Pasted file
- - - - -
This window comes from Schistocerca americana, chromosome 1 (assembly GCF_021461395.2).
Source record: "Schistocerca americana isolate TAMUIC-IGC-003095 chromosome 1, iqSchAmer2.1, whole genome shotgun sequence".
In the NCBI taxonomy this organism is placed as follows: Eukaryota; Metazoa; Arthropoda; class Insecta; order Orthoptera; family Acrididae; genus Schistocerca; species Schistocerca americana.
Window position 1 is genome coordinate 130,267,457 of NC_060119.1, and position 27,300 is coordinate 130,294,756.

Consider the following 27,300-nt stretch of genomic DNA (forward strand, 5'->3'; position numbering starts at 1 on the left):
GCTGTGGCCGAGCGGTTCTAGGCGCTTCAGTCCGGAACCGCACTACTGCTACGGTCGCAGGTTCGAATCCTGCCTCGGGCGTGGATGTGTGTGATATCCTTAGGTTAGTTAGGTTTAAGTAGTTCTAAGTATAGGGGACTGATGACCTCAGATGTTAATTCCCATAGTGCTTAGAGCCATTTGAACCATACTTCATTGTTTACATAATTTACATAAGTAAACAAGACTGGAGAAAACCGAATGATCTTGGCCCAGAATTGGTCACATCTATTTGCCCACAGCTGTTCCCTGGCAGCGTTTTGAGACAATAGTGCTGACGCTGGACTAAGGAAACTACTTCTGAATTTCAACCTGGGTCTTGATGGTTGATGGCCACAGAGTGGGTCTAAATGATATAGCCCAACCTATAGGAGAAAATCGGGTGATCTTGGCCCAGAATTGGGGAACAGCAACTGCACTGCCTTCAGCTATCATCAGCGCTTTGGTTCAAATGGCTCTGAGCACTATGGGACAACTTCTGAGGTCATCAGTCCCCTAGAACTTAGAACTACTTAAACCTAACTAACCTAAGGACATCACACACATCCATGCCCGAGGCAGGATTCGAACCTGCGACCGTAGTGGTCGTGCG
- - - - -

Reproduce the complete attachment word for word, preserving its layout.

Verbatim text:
This window comes from Schistocerca americana, chromosome 1 (assembly GCF_021461395.2).
Source record: "Schistocerca americana isolate TAMUIC-IGC-003095 chromosome 1, iqSchAmer2.1, whole genome shotgun sequence".
In the NCBI taxonomy this organism is placed as follows: Eukaryota; Metazoa; Arthropoda; class Insecta; order Orthoptera; family Acrididae; genus Schistocerca; species Schistocerca americana.
Window position 1 is genome coordinate 130,267,457 of NC_060119.1, and position 27,300 is coordinate 130,294,756.

Consider the following 27,300-nt stretch of genomic DNA (forward strand, 5'->3'; position numbering starts at 1 on the left):
GCTGTGGCCGAGCGGTTCTAGGCGCTTCAGTCCGGAACCGCACTACTGCTACGGTCGCAGGTTCGAATCCTGCCTCGGGCGTGGATGTGTGTGATATCCTTAGGTTAGTTAGGTTTAAGTAGTTCTAAGTATAGGGGACTGATGACCTCAGATGTTAATTCCCATAGTGCTTAGAGCCATTTGAACCATACTTCATTGTTTACATAATTTACATAAGTAAACAAGACTGGAGAAAACCGAATGATCTTGGCCCAGAATTGGTCACATCTATTTGCCCACAGCTGTTCCCTGGCAGCGTTTTGAGACAATAGTGCTGACGCTGGACTAAGGAAACTACTTCTGAATTTCAACCTGGGTCTTGATGGTTGATGGCCACAGAGTGGGTCTAAATGATATAGCCCAACCTATAGGAGAAAATCGGGTGATCTTGGCCCAGAATTGGGGAACAGCAACTGCACTGCCTTCAGCTATCATCAGCGCTTTGGTTCAAATGGCTCTGAGCACTATGGGACAACTTCTGAGGTCATCAGTCCCCTAGAACTTAGAACTACTTAAACCTAACTAACCTAAGGACATCACACACATCCATGCCCGAGGCAGGATTCGAACCTGCGACCGTAGTGGTCGTGCG